It uses sucralose, which though its sounds an awful lot like sucrose is a completely different compound.
Yes, that's how chemical reactions work: one compound becomes a different one. Sucralose is made from sucrose, so it's incorrect to say Splenda has nothing to do with sugar (besides the fact that it also contains dextrose, which is an actual sugar).

It puts sucrose into the process and also evaporates sucrose there is no sugar in the start of the process nor the end.
"Evaporates"? I don't think so. The sucrose isn't removed; it's changed into sucralose.

Re:The Point? (1)

Joebert (946227) | more than 7 years ago | (#18790889)

What is the point of the label without any information regarding the risks?

Hey earl, you remember them steaks you got last week ?
What was the batch number on those ?

Re:The Point? (4, Insightful)

Kohath (38547) | more than 7 years ago | (#18792257)

What is the point of the label without any information regarding the risks?

1. So you can falsely imply risks and sell your competing product as clone-free.
2. So you can hire more government employees to police the label requirement. They (or their union) will contribute to your campaign.
3. For the revenue from the fines on "improperly" labeled food.
4. You run a law firm and can sue companies for "harm" from cloned food. They settle out of court.
5. Who better to head the food labeling bureau than the guy who wrote the bill?

So the short answer is profit.

This is the reason behind most regulation or other government action.

So Sayeth the Great Compromiser (0)

Anonymous Coward | more than 7 years ago | (#18790701)

There shall be vats of Unthinking Cloned Meat for everybody.

This will please the meat eaters, and will please the animal-cruelty protestors.

Re:So Sayeth the Great Compromiser (4, Funny)

Joebert (946227) | more than 7 years ago | (#18790961)

... and will please the animal-cruelty protestors.

Untill they figure out that we're not only killing the animals, we're killing them over & over again.

Re:So Sayeth the Great Compromiser (2, Insightful)

AmiAthena (798358) | more than 7 years ago | (#18791443)

There are a lot of people with moral objections to cloning of any kind. They believe it is playing God. Whether you or I agree is neither here nor there. While I might disagree with many veiws of, say, a conservative Christian, I think they have as much right to know whether the food they buy conflicts with their beliefs as anyone else. Jews and Muslims don't eat pork, Hindus don't eat beef. This generally gets respected. Anyone remember McDonald's getting in trouble for not making it known they were using beef lard to fry their fries? I can't imagine how horrible it would feel to be Hindu and find out that your potatoes containted literal sacred cow. I think many people would feel the same about their meat being cloned, and they should have the choice not to eat it.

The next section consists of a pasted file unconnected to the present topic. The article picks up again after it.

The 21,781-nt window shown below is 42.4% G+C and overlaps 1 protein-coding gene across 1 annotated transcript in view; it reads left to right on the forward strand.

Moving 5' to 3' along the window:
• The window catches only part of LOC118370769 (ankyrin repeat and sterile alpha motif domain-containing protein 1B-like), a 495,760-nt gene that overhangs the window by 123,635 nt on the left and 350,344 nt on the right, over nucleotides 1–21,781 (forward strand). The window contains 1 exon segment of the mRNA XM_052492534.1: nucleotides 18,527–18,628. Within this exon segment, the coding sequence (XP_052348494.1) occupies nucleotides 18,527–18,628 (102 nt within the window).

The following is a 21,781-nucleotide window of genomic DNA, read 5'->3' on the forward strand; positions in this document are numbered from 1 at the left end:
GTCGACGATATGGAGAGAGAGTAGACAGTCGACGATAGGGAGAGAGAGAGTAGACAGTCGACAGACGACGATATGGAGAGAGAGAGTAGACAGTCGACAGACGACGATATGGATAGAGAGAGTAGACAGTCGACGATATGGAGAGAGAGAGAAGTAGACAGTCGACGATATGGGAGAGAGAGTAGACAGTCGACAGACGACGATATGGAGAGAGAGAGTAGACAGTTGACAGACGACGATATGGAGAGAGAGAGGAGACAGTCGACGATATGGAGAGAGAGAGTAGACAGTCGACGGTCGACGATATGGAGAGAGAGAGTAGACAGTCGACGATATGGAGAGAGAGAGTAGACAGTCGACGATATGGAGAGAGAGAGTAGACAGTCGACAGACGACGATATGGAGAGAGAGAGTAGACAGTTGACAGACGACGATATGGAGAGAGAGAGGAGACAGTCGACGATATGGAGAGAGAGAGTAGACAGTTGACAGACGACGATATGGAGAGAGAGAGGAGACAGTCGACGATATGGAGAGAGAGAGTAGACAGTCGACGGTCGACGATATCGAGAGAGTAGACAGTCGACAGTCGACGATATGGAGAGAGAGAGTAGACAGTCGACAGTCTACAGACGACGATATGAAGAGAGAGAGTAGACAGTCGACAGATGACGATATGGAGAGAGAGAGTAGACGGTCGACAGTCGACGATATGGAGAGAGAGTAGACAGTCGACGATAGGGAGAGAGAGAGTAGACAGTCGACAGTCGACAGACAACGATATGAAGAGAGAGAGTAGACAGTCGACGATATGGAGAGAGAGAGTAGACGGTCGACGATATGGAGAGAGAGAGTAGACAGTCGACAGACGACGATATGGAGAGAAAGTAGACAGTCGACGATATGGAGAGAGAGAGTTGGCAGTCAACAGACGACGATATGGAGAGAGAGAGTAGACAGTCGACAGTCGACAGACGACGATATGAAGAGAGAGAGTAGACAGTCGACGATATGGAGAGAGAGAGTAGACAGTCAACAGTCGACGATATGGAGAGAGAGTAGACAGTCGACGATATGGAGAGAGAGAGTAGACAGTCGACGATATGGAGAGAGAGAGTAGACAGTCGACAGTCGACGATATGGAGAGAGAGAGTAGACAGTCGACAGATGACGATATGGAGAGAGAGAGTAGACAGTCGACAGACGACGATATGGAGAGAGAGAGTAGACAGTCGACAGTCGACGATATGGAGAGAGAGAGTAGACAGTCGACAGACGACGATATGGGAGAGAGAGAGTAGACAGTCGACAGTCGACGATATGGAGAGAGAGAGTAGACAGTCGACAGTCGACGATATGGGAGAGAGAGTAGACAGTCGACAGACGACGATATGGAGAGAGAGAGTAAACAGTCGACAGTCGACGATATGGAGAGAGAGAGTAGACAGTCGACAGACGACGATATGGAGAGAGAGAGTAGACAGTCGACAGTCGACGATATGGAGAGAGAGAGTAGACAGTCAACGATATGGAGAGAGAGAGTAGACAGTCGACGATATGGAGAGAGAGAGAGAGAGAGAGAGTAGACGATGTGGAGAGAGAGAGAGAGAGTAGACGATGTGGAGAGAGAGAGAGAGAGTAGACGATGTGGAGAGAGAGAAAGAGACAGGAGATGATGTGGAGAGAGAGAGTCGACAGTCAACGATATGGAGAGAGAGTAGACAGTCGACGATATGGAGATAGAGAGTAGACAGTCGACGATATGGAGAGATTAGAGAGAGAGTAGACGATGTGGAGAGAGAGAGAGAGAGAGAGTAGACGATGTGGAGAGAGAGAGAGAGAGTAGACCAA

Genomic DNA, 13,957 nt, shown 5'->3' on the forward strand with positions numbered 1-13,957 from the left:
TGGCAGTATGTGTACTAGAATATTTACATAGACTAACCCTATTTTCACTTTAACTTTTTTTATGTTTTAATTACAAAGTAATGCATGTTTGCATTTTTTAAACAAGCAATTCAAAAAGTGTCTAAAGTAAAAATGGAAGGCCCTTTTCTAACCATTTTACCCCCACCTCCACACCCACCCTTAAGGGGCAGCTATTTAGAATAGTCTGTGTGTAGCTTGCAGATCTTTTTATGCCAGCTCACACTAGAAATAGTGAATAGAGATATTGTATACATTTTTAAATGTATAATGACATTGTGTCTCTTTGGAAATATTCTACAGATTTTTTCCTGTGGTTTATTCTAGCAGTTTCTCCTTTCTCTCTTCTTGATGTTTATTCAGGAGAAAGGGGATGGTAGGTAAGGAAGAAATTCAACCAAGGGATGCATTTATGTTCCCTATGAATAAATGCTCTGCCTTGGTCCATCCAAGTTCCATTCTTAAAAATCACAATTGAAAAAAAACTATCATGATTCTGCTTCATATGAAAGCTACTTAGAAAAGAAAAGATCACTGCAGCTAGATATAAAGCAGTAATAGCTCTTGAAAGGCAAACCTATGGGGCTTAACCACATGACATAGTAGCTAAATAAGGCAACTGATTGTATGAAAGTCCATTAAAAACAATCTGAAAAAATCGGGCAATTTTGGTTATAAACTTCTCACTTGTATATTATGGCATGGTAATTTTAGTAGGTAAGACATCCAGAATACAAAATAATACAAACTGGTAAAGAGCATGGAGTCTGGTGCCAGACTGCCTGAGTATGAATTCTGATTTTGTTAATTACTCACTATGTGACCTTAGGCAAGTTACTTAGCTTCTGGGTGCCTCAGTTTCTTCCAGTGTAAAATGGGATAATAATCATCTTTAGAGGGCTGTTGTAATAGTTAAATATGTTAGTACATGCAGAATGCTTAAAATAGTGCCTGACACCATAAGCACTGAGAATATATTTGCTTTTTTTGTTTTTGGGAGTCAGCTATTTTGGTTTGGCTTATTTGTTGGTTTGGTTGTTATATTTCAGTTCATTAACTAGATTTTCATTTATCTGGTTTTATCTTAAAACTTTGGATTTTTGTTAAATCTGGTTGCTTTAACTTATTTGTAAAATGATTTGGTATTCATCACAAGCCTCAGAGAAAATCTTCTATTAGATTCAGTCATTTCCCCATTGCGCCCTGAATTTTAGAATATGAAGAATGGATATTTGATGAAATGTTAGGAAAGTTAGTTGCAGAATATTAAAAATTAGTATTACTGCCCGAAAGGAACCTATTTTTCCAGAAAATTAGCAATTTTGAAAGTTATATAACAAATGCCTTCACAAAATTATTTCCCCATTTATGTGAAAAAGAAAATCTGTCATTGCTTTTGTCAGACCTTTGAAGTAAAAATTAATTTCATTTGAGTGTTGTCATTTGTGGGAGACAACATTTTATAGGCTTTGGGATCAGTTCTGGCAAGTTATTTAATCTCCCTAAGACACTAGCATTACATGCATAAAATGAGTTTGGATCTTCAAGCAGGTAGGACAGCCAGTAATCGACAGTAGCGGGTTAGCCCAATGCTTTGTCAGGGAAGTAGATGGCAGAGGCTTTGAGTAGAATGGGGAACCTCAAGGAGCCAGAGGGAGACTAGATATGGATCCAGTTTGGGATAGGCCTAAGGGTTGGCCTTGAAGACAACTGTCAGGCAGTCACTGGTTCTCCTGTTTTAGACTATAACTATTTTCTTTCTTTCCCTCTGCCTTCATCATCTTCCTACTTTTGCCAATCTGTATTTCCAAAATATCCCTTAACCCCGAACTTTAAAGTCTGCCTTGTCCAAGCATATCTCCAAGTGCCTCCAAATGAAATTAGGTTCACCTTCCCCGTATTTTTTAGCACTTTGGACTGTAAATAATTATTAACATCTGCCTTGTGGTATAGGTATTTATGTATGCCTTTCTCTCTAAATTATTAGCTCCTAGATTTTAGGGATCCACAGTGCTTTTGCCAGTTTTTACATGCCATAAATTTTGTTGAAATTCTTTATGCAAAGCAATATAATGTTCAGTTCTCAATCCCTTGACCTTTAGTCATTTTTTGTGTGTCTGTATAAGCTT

Re:So Sayeth the Great Compromiser (1)

Joebert (946227) | more than 7 years ago | (#18791471)

I was more or less hinting that we could keep track of good batches of steaks, but to each their own.

Re:So Sayeth the Great Compromiser (1)

Joebert (946227) | more than 7 years ago | (#18791495)

Whoops, sorry, I thought this was to the other reply I made.

Re:So Sayeth the Great Compromiser (1)

JesseMcDonald (536341) | more than 7 years ago | (#18792049)

Eventually, of course, we'll discover a way to genetically engineer an animal that wants to be eaten, and can express said desire clearly and eloquently, at which point we can finally put all the "cruelty to animals" arguments behind us for good.

Re:So Sayeth the Great Compromiser (0)

Anonymous Coward | more than 7 years ago | (#18792215)

About your sig:
Throughout human history, the greatest threat to life and liberty has been not terrorism, but the power of the State.

And just who gives the State it's power?

Think about it, libermoron.

Re:So Sayeth the Great Compromiser (2, Funny)

Asmandeus (640419) | more than 7 years ago | (#18791139)

There shall be vats of Unthinking Cloned Meat for everybody.
Finally! I just hope that bathing in cloned meat gives me the same gratification I get from real meat.

Re:So Sayeth the Great Compromiser (0)

Anonymous Coward | more than 7 years ago | (#18792291)

> There shall be vats of Unthinking Cloned Meat for everybody.

> This will please the meat eaters, and will please the animal-cruelty protestors

http://www.angryflower.com/vegeta.gif [angryflower.com]

Somewhat surprising (4, Informative)

WindBourne (631190) | more than 7 years ago | (#18790735)

Just recently, the FDA has quietly changed the labeling requirements on using irradiation to package food with. Now, It is called pasteurization. Yup, just like Milk's process (which simply flash heats and cools the milk).

Do not get me wrong. I have no qualm about eating irradiated food. But I do believe that I should get to know what I am eating. As it is, it bother me that the markets are required to show that a fish comes from china (as it should), but a dog food with imported products such as Wheat Glutin can be labeled as made in America/Canada.

Re:Somewhat surprising (1)

Pharmboy (216950) | more than 7 years ago | (#18790895)

I think that is the key: Don't limit the selection, just force makers to CLEARLY label what you are buying, including country of orgin, contents, and any "unusual" methods of handling or origin, just as iradiation, gm, cloning, etc.